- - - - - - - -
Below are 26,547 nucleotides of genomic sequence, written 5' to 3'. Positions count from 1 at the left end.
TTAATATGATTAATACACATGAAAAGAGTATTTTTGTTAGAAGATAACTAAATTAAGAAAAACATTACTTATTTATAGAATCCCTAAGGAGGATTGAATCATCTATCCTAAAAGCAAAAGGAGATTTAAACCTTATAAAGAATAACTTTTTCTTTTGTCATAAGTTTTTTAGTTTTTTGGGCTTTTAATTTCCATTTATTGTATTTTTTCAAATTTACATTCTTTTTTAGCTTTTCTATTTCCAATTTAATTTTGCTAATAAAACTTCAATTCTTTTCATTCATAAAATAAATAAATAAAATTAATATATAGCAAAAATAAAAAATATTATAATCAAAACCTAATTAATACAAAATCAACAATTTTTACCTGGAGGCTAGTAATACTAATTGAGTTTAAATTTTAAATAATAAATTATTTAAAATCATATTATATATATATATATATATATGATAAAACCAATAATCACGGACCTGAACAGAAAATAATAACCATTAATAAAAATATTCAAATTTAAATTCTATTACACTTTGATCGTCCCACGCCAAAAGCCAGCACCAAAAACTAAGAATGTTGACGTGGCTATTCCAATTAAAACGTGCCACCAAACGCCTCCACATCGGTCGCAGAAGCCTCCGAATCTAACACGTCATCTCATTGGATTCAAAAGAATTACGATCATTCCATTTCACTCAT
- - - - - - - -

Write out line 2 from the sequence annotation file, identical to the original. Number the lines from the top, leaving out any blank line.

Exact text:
TTAATATGATTAATACACATGAAAAGAGTATTTTTGTTAGAAGATAACTAAATTAAGAAAAACATTACTTATTTATAGAATCCCTAAGGAGGATTGAATCATCTATCCTAAAAGCAAAAGGAGATTTAAACCTTATAAAGAATAACTTTTTCTTTTGTCATAAGTTTTTTAGTTTTTTGGGCTTTTAATTTCCATTTATTGTATTTTTTCAAATTTACATTCTTTTTTAGCTTTTCTATTTCCAATTTAATTTTGCTAATAAAACTTCAATTCTTTTCATTCATAAAATAAATAAATAAAATTAATATATAGCAAAAATAAAAAATATTATAATCAAAACCTAATTAATACAAAATCAACAATTTTTACCTGGAGGCTAGTAATACTAATTGAGTTTAAATTTTAAATAATAAATTATTTAAAATCATATTATATATATATATATATATATGATAAAACCAATAATCACGGACCTGAACAGAAAATAATAACCATTAATAAAAATATTCAAATTTAAATTCTATTACACTTTGATCGTCCCACGCCAAAAGCCAGCACCAAAAACTAAGAATGTTGACGTGGCTATTCCAATTAAAACGTGCCACCAAACGCCTCCACATCGGTCGCAGAAGCCTCCGAATCTAACACGTCATCTCATTGGATTCAAAAGAATTACGATCATTCCATTTCACTCAT